I believe the typical nonprofit credit card rate (for Visa and Mastercard) is 2.2%+0.30 USD. So for 5 x $50 donations, it’s costing around $1.4*5 = $7 to process your credit card payments across all organizations. For my organization, entering a donation in whatever systems we enter it in probably takes around 5 minutes. I’d guess that with taxes, etc., the average EA nonprofit ops person costs around $40 / hour, so that’s another $3.33 per donation = $16.67 across all donations. So of your $250, around $23.67 is going to overhead costs.
If you gave it in one gift, the fees would be $5.80, and you’d only have $3.33 in other ops costs, so $9.13 total.
So basically giving to one organization would increase the amount of your donation going to non-overhead things by probably around $14 / mo, or $168 / year, assuming the organization has other things for the operations staff to do in the 20 minutes they are saving by not processing the extra donations.
Abraham, does it still take processing time for your staff (or for that matter credit card processing fees) when people set up monthly recurring donations by direct debit?
So for us currently, the processing time doesn’t change much depending on the frequency of the gift. But I will say that we don’t invest a lot in improving this process, because overall we don’t put much time into it, so maybe at an organization with a way higher volume of small donations, they would have automated some of what I described. That being said, I’ve worked at a handful of fairly large nonprofits that are still doing this manually, so it just is going to depend on the organization, and 5min / transaction seems like a safe bet. There are other costs besides just processing—e.g. a bit of time spent on end-of-year donation receipts potentially, etc., that you might counterfactually cause the nonprofit to incur.
If you’re doing an ACH transfer monthly, the costs will vary by provider, but they are a lot cheaper than credit cards. I think Plaid, which is a really common ACH service, costs around 0.80%, capped at $5, or something like that. There is more variation here across providers though, unlike credit cards, where there seem to just be industry standard rates.
I do think there are some genuine advantages to giving monthly, or on a recurring basis, to some organizations. A lot of EA organization keep pretty large amounts of reserves in the bank (at least, compared to similarly sized other nonprofits I’ve seen, it seems like). But if you’re giving to a small organization that doesn’t have large reserves, the cashflow certainty that comes with monthly donations might offset to a large degree the extra processing costs, etc.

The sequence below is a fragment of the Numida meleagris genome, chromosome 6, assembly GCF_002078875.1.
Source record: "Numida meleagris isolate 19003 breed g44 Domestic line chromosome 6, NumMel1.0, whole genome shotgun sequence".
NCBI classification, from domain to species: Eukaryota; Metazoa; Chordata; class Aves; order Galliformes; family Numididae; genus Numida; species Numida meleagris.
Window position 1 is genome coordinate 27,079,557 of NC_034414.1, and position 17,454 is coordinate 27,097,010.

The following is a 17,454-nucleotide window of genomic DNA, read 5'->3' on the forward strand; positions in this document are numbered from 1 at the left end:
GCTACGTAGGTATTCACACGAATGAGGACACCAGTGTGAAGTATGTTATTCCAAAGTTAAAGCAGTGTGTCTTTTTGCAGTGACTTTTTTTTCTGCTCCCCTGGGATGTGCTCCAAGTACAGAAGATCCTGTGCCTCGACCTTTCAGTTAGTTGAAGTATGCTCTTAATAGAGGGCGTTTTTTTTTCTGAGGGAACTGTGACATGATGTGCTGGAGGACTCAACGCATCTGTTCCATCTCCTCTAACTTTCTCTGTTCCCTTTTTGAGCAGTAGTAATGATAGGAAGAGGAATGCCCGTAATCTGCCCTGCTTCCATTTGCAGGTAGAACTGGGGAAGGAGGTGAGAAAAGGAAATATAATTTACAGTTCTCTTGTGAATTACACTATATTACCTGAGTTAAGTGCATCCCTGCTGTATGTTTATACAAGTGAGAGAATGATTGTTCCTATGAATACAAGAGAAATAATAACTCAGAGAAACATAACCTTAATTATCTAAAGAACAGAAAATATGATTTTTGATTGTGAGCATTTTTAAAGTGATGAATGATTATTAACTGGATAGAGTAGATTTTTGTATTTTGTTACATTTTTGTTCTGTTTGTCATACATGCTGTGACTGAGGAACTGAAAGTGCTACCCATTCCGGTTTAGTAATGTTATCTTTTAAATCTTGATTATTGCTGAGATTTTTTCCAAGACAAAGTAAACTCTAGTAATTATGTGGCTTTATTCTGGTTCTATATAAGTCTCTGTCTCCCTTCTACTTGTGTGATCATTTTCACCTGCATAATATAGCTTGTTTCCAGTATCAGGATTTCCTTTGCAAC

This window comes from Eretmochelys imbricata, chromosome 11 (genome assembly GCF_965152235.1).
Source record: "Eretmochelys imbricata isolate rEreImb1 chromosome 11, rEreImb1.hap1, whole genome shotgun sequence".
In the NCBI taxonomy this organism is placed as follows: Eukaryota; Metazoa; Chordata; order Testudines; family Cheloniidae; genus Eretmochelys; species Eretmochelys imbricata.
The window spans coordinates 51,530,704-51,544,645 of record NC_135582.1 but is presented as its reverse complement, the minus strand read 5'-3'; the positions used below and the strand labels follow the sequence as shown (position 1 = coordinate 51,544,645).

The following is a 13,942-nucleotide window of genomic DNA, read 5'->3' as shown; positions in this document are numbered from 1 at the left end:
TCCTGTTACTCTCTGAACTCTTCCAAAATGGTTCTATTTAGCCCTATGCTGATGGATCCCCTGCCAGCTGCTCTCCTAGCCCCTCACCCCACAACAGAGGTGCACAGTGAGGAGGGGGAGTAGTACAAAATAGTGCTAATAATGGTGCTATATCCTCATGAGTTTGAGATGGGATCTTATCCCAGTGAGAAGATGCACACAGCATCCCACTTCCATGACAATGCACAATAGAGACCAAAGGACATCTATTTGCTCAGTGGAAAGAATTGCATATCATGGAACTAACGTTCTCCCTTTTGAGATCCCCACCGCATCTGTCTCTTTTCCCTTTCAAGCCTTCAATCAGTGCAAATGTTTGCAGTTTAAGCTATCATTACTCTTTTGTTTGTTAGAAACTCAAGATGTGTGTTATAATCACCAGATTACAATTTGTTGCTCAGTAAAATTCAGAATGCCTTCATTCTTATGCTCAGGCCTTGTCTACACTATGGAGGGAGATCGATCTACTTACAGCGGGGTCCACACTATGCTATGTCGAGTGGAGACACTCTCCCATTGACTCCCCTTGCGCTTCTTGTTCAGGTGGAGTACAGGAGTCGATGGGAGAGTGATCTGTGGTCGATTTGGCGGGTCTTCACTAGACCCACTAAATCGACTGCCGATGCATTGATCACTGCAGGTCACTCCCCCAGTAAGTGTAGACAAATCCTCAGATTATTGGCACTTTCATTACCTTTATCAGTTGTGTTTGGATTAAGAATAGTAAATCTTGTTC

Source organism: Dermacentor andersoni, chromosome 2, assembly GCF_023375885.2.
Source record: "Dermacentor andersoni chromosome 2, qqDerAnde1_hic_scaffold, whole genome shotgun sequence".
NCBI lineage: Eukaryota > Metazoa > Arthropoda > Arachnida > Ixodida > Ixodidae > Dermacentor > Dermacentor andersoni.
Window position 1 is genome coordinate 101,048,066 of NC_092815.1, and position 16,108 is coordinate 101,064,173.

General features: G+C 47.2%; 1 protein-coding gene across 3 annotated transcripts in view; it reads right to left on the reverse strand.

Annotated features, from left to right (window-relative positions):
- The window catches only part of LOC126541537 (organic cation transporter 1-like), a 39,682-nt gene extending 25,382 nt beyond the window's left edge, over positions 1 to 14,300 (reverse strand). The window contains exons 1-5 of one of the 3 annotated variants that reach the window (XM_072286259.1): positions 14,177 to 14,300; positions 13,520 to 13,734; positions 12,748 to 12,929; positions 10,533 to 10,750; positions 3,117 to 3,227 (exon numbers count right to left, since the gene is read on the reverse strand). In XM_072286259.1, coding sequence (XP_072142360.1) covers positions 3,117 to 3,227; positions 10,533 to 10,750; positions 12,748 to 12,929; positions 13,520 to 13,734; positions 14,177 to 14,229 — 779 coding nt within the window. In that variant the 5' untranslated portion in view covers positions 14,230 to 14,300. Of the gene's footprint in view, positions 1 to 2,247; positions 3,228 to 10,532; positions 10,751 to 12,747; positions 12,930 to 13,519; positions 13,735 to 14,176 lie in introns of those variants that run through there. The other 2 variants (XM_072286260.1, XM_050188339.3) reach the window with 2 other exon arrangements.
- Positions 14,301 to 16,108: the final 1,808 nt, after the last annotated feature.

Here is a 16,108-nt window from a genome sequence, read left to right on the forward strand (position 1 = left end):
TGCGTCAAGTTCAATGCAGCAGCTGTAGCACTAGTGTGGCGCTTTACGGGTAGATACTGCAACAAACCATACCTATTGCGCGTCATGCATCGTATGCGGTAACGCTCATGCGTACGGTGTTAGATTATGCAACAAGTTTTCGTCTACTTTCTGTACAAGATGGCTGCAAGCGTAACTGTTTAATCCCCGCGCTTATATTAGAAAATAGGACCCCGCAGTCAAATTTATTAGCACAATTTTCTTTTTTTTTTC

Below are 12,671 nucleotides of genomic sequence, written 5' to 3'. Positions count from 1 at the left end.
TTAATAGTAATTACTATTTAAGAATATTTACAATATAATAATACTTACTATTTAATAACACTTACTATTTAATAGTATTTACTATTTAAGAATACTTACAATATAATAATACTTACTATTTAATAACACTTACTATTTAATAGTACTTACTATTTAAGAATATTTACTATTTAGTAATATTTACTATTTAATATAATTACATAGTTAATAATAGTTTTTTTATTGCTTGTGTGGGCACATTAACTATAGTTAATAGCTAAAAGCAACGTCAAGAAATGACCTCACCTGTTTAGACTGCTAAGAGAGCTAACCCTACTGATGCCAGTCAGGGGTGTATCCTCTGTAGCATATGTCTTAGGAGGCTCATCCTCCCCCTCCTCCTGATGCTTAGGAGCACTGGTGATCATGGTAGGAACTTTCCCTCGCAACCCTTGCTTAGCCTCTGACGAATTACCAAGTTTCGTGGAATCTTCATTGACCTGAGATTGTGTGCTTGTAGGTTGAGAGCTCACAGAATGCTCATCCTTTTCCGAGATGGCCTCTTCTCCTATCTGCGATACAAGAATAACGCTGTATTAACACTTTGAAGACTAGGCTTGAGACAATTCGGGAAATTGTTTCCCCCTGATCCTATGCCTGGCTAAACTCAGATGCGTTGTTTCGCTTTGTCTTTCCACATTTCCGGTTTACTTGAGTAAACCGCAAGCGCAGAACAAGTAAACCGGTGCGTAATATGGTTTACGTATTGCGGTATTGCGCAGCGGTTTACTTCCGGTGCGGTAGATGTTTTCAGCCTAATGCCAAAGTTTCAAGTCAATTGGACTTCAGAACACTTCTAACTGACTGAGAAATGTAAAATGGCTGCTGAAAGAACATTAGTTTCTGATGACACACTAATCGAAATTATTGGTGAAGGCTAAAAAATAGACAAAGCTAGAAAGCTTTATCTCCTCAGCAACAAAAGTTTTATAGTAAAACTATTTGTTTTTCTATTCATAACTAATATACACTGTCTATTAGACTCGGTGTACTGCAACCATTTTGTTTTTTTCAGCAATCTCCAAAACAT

If I have to guess the best way to give to reduce costs, stress, etc. on an organization, I’d guess it would be a lump sum given in maybe March-May, when the fundraising season is in a lull, but I really think that’s probably only very marginally better than giving in whatever way works best for you, monthly, etc., so if monthly helps someone give with less stress, it’s probably still worth doing. And if it is a small organization, monthly can really help.
When I donate to Life You Save, the money is divided equally and goes to their 22 highest rated charities. Is this inefficient?
Givewell has something similar. You can donate monthly to Givewell and have them forward the money to several different charities from their list. Is this inefficient?
In these cases, it’s likely that you’re getting better returns on credit card fees than giving directly to 22 charities, but marginally worse efficiency on processing costs, since it is probably around the same processing cost for all 22 charities, and also a processing cost at The Life You Can Save, etc.
Based on this, from a pure cost-to-programs view, I’d guess that if it is split up among at least 3 or 4 charities or more, the credit card fee benefits will outweigh the lower efficiency from the processing, so it is probably usually worth giving to something like the GiveWell maximum impact fund or TLYS, or the EA Funds, etc.
Also, I think getting all the benefits you also get from giving via those funds, like the ones esentorella describes, makes it especially worthwhile to continue giving via those funds (e.g. their research and understanding about how to optimally redistribute the funding).
What do you mean by inefficient?
When I donate through GiveWell, I donate through their Maximum Impact Fund, so that GiveWell can flexibly decide how and when the money will be allocated among their recommended charities. That way, if one charity needs less money than expected, GiveWell can steer money away from that organization and towards others that need it more. Since they’re in ongoing contact with the charities they recommend and things can change over time, they’re better placed to allocate donations than I am.